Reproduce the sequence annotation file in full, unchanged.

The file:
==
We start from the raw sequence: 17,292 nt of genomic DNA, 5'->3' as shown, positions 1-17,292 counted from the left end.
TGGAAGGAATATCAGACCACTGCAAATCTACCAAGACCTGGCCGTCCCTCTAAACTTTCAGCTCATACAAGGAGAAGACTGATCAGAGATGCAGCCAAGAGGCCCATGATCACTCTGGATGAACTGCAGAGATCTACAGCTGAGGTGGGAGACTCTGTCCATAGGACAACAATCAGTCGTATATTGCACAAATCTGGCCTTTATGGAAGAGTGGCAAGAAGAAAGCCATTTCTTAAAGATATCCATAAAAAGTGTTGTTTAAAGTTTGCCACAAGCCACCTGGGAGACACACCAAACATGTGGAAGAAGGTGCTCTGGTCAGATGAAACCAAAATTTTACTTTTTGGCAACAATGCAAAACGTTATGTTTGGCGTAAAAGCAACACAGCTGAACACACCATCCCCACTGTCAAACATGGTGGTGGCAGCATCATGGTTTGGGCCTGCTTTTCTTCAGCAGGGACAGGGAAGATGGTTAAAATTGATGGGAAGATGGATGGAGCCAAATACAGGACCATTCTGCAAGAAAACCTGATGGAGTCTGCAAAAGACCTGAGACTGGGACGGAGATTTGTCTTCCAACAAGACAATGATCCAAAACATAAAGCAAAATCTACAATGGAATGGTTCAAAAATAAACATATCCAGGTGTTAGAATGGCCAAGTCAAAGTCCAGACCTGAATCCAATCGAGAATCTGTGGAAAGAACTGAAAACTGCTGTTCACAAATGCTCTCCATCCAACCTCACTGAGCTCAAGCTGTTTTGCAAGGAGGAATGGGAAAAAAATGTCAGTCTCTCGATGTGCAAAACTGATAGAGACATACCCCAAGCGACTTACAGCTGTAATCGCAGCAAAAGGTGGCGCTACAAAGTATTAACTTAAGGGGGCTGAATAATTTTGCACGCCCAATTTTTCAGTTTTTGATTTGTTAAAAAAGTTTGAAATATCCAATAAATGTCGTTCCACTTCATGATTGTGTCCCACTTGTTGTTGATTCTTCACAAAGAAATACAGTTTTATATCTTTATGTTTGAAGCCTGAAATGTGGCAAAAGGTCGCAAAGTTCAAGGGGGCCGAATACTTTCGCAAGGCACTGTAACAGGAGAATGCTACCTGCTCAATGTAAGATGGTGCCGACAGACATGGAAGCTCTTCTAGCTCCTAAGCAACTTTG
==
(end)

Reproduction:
We start from the raw sequence: 17,292 nt of genomic DNA, 5'->3' as shown, positions 1-17,292 counted from the left end.
TGGAAGGAATATCAGACCACTGCAAATCTACCAAGACCTGGCCGTCCCTCTAAACTTTCAGCTCATACAAGGAGAAGACTGATCAGAGATGCAGCCAAGAGGCCCATGATCACTCTGGATGAACTGCAGAGATCTACAGCTGAGGTGGGAGACTCTGTCCATAGGACAACAATCAGTCGTATATTGCACAAATCTGGCCTTTATGGAAGAGTGGCAAGAAGAAAGCCATTTCTTAAAGATATCCATAAAAAGTGTTGTTTAAAGTTTGCCACAAGCCACCTGGGAGACACACCAAACATGTGGAAGAAGGTGCTCTGGTCAGATGAAACCAAAATTTTACTTTTTGGCAACAATGCAAAACGTTATGTTTGGCGTAAAAGCAACACAGCTGAACACACCATCCCCACTGTCAAACATGGTGGTGGCAGCATCATGGTTTGGGCCTGCTTTTCTTCAGCAGGGACAGGGAAGATGGTTAAAATTGATGGGAAGATGGATGGAGCCAAATACAGGACCATTCTGCAAGAAAACCTGATGGAGTCTGCAAAAGACCTGAGACTGGGACGGAGATTTGTCTTCCAACAAGACAATGATCCAAAACATAAAGCAAAATCTACAATGGAATGGTTCAAAAATAAACATATCCAGGTGTTAGAATGGCCAAGTCAAAGTCCAGACCTGAATCCAATCGAGAATCTGTGGAAAGAACTGAAAACTGCTGTTCACAAATGCTCTCCATCCAACCTCACTGAGCTCAAGCTGTTTTGCAAGGAGGAATGGGAAAAAAATGTCAGTCTCTCGATGTGCAAAACTGATAGAGACATACCCCAAGCGACTTACAGCTGTAATCGCAGCAAAAGGTGGCGCTACAAAGTATTAACTTAAGGGGGCTGAATAATTTTGCACGCCCAATTTTTCAGTTTTTGATTTGTTAAAAAAGTTTGAAATATCCAATAAATGTCGTTCCACTTCATGATTGTGTCCCACTTGTTGTTGATTCTTCACAAAGAAATACAGTTTTATATCTTTATGTTTGAAGCCTGAAATGTGGCAAAAGGTCGCAAAGTTCAAGGGGGCCGAATACTTTCGCAAGGCACTGTAACAGGAGAATGCTACCTGCTCAATGTAAGATGGTGCCGACAGACATGGAAGCTCTTCTAGCTCCTAAGCAACTTTG